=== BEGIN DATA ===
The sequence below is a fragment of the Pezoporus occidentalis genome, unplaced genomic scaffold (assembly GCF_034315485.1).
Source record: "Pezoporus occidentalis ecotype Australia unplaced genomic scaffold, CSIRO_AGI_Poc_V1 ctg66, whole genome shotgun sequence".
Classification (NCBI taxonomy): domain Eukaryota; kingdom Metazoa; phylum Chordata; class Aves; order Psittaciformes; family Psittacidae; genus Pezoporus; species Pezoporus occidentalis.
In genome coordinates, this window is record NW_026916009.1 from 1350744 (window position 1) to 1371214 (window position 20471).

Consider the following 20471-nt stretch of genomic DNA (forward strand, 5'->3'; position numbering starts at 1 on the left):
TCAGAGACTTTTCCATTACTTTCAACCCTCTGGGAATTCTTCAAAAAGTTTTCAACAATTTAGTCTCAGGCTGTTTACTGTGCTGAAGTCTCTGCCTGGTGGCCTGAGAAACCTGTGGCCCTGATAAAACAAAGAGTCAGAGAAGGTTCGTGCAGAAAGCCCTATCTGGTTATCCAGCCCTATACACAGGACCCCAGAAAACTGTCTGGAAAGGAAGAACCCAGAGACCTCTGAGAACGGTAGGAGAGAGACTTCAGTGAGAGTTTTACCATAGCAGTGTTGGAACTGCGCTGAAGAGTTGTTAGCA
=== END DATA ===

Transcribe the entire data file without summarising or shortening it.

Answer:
The sequence below is a fragment of the Pezoporus occidentalis genome, unplaced genomic scaffold (assembly GCF_034315485.1).
Source record: "Pezoporus occidentalis ecotype Australia unplaced genomic scaffold, CSIRO_AGI_Poc_V1 ctg66, whole genome shotgun sequence".
Classification (NCBI taxonomy): domain Eukaryota; kingdom Metazoa; phylum Chordata; class Aves; order Psittaciformes; family Psittacidae; genus Pezoporus; species Pezoporus occidentalis.
In genome coordinates, this window is record NW_026916009.1 from 1350744 (window position 1) to 1371214 (window position 20471).

Consider the following 20471-nt stretch of genomic DNA (forward strand, 5'->3'; position numbering starts at 1 on the left):
TCAGAGACTTTTCCATTACTTTCAACCCTCTGGGAATTCTTCAAAAAGTTTTCAACAATTTAGTCTCAGGCTGTTTACTGTGCTGAAGTCTCTGCCTGGTGGCCTGAGAAACCTGTGGCCCTGATAAAACAAAGAGTCAGAGAAGGTTCGTGCAGAAAGCCCTATCTGGTTATCCAGCCCTATACACAGGACCCCAGAAAACTGTCTGGAAAGGAAGAACCCAGAGACCTCTGAGAACGGTAGGAGAGAGACTTCAGTGAGAGTTTTACCATAGCAGTGTTGGAACTGCGCTGAAGAGTTGTTAGCA